Mini synthetic organism: When the heart beats on a chip

Interview with Florian Schmieder and Udo Klotzbach, Fraunhofer Institute for Material and Beam Technology IWS

Replicating the human organism in a mini format – researchers at the Fraunhofer IWS braved this challenge. They developed a compact system where different physical processes can be imitated on a chip. It is also possible to copy cardiac and pulmonary functions.


Photo: Florian Schmieder

Florian Schmieder; © private

At, Florian Schmieder and Udo Klotzbach explain how this mini synthetic organism can be applied and what potential it still offers.

What is the mini synthetic organism your team developed made of?

Florian Schmieder
: Our artificial mini-organism is a cell cultivation system that consists of several components. They are composed of polymers and silicone. Active elements can be integrated into a lab-on-a-chip system such as a micropump for example that – like the heart in the human body – is needed for medium circulation. Channel structures or cell culture chambers in which the culture cells are being placed are also a part of this.
Photo: Udo Klotzbach

Udo Klotzbach; © private

Udo Klotzbach: We at the Fraunhofer IWS developed the functional sheath for the mini synthetic organism, that being the hardware and software. The inner life – I call it the bioware – comes from our partners in the biology and medical field. They reenact different physical processes in the lab-on-the-chip system with a few cells and culture media and we adapt the chip to the specific requirements of the user if needed.

What processes of the human body can be reproduced with this model?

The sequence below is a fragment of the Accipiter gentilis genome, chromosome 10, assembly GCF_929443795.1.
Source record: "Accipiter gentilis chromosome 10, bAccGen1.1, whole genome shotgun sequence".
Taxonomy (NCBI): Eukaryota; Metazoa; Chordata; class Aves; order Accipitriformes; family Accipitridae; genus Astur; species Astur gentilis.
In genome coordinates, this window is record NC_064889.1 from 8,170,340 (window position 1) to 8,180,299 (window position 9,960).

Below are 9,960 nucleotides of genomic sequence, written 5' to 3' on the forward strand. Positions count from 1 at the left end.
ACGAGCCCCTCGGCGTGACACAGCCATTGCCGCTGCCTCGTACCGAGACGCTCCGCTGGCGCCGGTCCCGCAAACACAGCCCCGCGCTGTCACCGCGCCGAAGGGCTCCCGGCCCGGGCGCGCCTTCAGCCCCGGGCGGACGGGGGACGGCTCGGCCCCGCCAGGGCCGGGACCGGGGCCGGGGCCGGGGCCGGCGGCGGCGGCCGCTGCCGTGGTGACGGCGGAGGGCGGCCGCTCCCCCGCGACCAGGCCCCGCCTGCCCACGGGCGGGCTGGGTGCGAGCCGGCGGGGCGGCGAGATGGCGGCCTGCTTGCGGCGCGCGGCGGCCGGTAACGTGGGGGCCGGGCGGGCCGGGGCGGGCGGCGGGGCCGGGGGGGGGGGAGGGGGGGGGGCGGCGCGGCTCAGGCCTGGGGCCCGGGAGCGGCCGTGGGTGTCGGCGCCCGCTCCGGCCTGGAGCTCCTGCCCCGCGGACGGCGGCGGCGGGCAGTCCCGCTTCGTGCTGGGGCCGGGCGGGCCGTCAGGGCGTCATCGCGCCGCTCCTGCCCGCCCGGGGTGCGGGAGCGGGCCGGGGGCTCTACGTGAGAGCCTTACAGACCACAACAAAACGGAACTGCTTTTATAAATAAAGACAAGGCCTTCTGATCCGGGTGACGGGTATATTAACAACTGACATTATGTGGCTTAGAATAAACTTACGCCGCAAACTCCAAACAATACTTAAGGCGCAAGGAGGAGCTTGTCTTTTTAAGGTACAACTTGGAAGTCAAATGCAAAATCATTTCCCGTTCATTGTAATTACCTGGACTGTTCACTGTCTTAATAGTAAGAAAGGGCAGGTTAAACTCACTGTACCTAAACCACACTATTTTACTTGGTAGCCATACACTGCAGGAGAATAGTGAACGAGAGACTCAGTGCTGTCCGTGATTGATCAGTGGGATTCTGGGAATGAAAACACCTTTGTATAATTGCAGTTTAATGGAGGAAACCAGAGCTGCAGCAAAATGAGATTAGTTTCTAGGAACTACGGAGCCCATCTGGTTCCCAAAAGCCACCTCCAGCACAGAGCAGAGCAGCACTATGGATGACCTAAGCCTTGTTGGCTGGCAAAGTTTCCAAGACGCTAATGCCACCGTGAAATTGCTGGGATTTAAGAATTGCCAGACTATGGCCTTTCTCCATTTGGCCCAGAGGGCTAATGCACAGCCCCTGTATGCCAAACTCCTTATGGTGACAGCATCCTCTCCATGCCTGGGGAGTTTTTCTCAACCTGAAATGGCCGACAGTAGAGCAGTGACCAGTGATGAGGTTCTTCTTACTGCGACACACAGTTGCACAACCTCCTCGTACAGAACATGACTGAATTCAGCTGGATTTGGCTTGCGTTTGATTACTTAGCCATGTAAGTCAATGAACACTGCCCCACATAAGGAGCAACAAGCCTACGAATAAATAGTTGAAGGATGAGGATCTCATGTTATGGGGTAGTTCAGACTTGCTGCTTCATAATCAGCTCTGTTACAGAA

: The cells are added into the chambers of the microfluidic systems and perfused via the externally controlled internal micropump. In doing so, various circuits such as the blood circulation or urinary system can be imitated in a mini format. The heart function can also be replicated. The micropump can vary the frequency and the pressure and thus simulate different heart rhythms. In addition, you can also reenact effects such as cardiac valve insufficiency or ventricular fibrillation by actuating the micropump accordingly.

What’s more, we are able to imitate the function of the lung with the chip. Active gassing of the medium is possible via the integrated membrane in the micropump. An oxygen-saturated medium ensures that the cells remain in a physiological condition. You can also use the micropump for a hypoxia model by imitating an undersupply of oxygen.
Photo: Model of the mini organism

Researchers can imitate the heartbeat for example on the mini organ chip. Animal testing in the medical and pharmaceutical research could be reduced with the system; © Fraunhofer IWS

The system also provides big advantages for medical research. Where is the chip being used already and what other applications do you see?

: We are cooperating with the Technical University of Berlin, Germany. Researchers there already succeeded in cultivating up to four organs together on a chip and imitating parts of the human organism with it. We are also collaborating with the University Medical Center Dresden. In this case, the key aspect is examining renal diseases with a specific model of the kidney on the chip instead of with laboratory animals.

Klotzbach: Our system also offers huge potential for the cosmetics and pharmaceutical industries. Presently, pharmaceuticals and cosmetics are first tested on cells and then animals. However, the legislator, that being the EU, has issued a regulation stating animal experiments must no longer be perspectively performed for cosmetics and pharmaceutical research. The goal here is to get very close to animal experiments with the types of systems we develop to completely replace them in the future.
Foto: Michalina Chrzanowska; Copyright: B. Frommann

© B. Frommann

The interview was conducted by Michalina Chrzanowska and translated by Elena O'Meara.